Epitheliotropic T-cell lymphoma

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Generalized distribution of raised plaque overlying scale in abdomen of a dog with mycosis fungoides variant epitheliotrophic lymphoma[1]
Erythema multiforme secondary to epitheliotropic T-cell lymphoma in a Maltese[2]

Epitheliotropic T-cell lymphoma is a variant cutaneous lymphoma of older dogs involving epithelial tissue[3], with a predilection for the buccal cavity and oral commissures.

The disease is characterized by an indolent infiltration of neoplastic lymphocytes in the skin with a specific tropism for the epidermis and adnexal epithelium[4]. Progression of disease may take years in some dogs[5].

Dogs often present with ulcerative stomatitis with no significant or only minor abnormalities on haematology and serum biochemistry panels[6]. The skin shows varying degrees of erythematous, scaly and alopecic macules, patches or plaques. Lymphadenopathy is a rare accompanying presentation. no buccal lesions appear as multifocal flaccid bulla lesions filled with proteinaceous fluid that spontaneously rupture[7].

Diagnosis is usually based on presenting clinical signs and histopathological analysis of biopsied skin. Early-stage epitheliotropic T-cell lymphoma can clinically and histologically mimic a large range of inflammatory dermatoses and exclusion of other diseases is important before establishing a definitive diagnosis.

The histological appearance often takes on the forms of mycosis fungoides, pagetoid reticulosis or Sézary syndrome[8].

Immunohistochemistry is often employed to further characterize the tumor[9] and distinguish it from erythema multiforme, and PCR assays are currently available for detection of T-cell receptor gamma (TCRgamma) rearrangements[10].

A differential diagnosis would include sarcoptic mange, lupus erythematosus, pemphigus, squamous cell carcinoma, drug reactions and food allergy.

Treatment usually requires prednisolone or lomustine (60 mg/m2)[11][12]. Short-term responses are usually noted, but relapses are common after 4 - 6 months.

Buccal forms of this disease can progress rapidly and aggressively, leading to violent, uncontrollable pruritus, which may be disturbing for the owner[13].

The prognosis is considered to be poor, with survival times from few months to 2 years.

Dogs are usually euthanized in cases that progress to high-grade lymphoma or have poor quality of life.

References

  1. Bhang DH et al (2006) Epitheliotropic cutaneous lymphoma (mycosis fungoides) in a dog. J Vet Sci 7(1):97-99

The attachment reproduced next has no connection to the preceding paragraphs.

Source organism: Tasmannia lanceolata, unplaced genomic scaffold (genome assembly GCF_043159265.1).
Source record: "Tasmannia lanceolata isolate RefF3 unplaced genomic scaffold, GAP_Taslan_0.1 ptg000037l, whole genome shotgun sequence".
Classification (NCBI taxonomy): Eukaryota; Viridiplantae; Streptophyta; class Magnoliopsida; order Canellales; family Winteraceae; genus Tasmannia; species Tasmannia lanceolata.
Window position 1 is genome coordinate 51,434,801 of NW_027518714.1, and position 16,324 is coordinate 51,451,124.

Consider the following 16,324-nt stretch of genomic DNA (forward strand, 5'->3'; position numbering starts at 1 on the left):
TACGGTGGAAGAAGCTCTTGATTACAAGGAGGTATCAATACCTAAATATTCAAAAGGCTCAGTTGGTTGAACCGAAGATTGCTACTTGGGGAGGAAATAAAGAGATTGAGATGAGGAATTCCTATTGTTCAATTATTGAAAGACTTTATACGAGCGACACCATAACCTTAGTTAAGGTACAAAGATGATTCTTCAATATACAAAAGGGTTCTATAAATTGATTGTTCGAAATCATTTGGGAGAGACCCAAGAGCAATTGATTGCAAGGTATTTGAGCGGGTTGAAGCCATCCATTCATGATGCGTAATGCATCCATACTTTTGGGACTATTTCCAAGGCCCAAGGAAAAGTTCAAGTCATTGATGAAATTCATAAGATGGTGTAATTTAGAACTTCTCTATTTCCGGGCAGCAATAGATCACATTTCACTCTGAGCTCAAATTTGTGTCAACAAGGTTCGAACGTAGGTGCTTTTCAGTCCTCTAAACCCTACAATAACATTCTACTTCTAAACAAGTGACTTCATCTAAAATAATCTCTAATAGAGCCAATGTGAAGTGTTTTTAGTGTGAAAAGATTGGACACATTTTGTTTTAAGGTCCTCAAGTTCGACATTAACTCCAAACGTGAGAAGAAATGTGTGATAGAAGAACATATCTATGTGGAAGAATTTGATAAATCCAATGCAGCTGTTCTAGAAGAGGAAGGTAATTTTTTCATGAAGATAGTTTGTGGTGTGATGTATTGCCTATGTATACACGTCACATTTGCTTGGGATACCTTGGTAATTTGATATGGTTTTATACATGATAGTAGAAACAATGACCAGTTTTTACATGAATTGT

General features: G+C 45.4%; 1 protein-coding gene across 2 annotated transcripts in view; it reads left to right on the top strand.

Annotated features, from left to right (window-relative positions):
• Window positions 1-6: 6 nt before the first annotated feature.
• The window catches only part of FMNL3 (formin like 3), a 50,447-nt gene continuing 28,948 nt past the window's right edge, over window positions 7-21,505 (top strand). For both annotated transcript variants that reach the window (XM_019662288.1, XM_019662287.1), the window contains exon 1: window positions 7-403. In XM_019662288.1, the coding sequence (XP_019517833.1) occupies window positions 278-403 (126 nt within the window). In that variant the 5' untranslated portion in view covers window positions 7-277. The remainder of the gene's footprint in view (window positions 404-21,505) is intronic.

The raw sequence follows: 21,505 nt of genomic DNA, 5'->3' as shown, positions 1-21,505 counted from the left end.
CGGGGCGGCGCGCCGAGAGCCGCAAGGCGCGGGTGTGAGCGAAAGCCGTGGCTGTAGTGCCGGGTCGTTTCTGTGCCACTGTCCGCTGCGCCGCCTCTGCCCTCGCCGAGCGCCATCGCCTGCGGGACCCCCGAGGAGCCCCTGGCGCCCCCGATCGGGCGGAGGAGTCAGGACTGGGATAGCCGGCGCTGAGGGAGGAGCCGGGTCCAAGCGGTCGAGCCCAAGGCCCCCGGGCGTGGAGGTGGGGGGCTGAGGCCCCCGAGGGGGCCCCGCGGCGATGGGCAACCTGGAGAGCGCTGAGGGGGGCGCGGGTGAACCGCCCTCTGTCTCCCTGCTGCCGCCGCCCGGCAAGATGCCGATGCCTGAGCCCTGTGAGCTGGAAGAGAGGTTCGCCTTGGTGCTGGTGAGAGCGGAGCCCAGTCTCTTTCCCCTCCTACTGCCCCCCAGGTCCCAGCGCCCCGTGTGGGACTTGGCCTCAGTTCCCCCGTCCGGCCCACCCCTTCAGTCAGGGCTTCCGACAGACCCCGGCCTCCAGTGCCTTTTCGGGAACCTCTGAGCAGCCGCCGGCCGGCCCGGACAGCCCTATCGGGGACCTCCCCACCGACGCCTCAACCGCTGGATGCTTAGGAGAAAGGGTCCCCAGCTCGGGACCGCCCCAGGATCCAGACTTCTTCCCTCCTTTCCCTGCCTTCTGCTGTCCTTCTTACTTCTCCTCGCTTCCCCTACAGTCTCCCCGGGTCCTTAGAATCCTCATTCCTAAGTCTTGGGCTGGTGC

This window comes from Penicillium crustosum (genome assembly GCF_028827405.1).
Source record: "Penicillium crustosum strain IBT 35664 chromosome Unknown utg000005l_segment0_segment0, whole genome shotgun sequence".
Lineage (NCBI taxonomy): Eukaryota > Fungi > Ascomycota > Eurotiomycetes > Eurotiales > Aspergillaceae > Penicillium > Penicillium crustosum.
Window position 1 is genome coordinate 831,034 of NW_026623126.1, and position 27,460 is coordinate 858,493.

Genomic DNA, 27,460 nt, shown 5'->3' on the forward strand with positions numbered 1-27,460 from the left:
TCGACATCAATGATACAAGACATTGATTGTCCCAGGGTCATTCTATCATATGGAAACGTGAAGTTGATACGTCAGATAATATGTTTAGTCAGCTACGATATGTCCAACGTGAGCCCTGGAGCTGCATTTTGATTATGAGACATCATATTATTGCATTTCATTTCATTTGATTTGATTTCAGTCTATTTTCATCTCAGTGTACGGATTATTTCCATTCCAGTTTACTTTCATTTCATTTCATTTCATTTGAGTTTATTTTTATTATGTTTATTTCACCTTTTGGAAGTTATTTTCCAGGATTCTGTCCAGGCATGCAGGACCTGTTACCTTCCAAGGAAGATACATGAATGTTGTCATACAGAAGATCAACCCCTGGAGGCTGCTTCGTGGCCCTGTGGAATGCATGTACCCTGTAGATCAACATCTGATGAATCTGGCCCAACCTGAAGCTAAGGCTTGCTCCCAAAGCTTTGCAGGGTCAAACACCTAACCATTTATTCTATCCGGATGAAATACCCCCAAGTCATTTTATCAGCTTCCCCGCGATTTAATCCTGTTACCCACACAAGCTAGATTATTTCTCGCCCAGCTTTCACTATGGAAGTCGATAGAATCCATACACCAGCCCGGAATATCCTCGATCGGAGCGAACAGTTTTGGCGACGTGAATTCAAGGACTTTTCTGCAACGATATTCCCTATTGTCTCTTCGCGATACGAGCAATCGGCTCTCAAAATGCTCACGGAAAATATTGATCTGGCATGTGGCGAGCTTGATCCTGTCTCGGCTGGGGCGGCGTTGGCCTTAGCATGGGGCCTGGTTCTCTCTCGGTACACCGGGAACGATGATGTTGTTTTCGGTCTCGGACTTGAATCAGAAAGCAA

2. Wikipedia
  3. Moore PF et al (2009) Canine epitheliotropic cutaneous T-cell lymphoma: an investigation of T-cell receptor immunophenotype, lesion topography and molecular clonality. Vet Dermatol 20(5-6):569-576
  4. Chimura N et al (2011) Gene transcription analysis in lesional skin of canine epitheliotropic cutaneous lymphoma using quantitative real-time RT-PCR. Vet Immunol Immunopathol 144(3-4):329-336
  5. Affolter VK et al (2009) Indolent cutaneous T-cell lymphoma presenting as cutaneous lymphocytosis in dogs. Vet Dermatol 20(5-6):577-585
  6. Nemec A et al (2012) Erythema multiforme and epitheliotropic T-cell lymphoma in the oral cavity of dogs: 1989 to 2009. J Small Anim Pract 53(8):445-452
  7. Bizikova P et al (2009) Canine cutaneous epitheliotropic T-cell lymphoma with vesiculobullous lesions resembling human bullous mycosis fungoides. Vet Dermatol 20(4):281-288
  8. Fontaine J et al (2010) Canine cutaneous epitheliotropic T-cell lymphoma: a review of 30 cases. Vet Dermatol 21(3):267-275
  9. Shiomitsu K et al (2012) Cutaneous epitheliotropic lymphoma with dual CD3 and c-kit expression in a dog. Vet Clin Pathol Oct 19
  10. Chaubert P et al (2010) Improved polymerase chain reaction-based method to detect early-stage epitheliotropic T-cell lymphoma (mycosis fungoides) in formalin-fixed, paraffin-embedded skin biopsy specimens of the dog. J Vet Diagn Invest 22(1):20-29
  11. Williams LE et al (2006) CCNU in the treatment of canine epitheliotropic lymphoma. J Vet Intern Med 20(1):136-143
  12. Risbon RE et al (2006) Response of canine cutaneous epitheliotropic lymphoma to lomustine (CCNU): a retrospective study of 46 cases (1999-2004). J Vet Intern Med 20(6):1389-1397
  13. Magnol JP et al (1996) Clinical, morphologic and immunophenotypic data based on 10 cases of canine muco-cutaneous epidermotropic T-lymphoma (analogous to Mycosis Funcgoïde). Important of an animal model of spontaneous pathology. Bull Acad Natl Med 180(2):449-462
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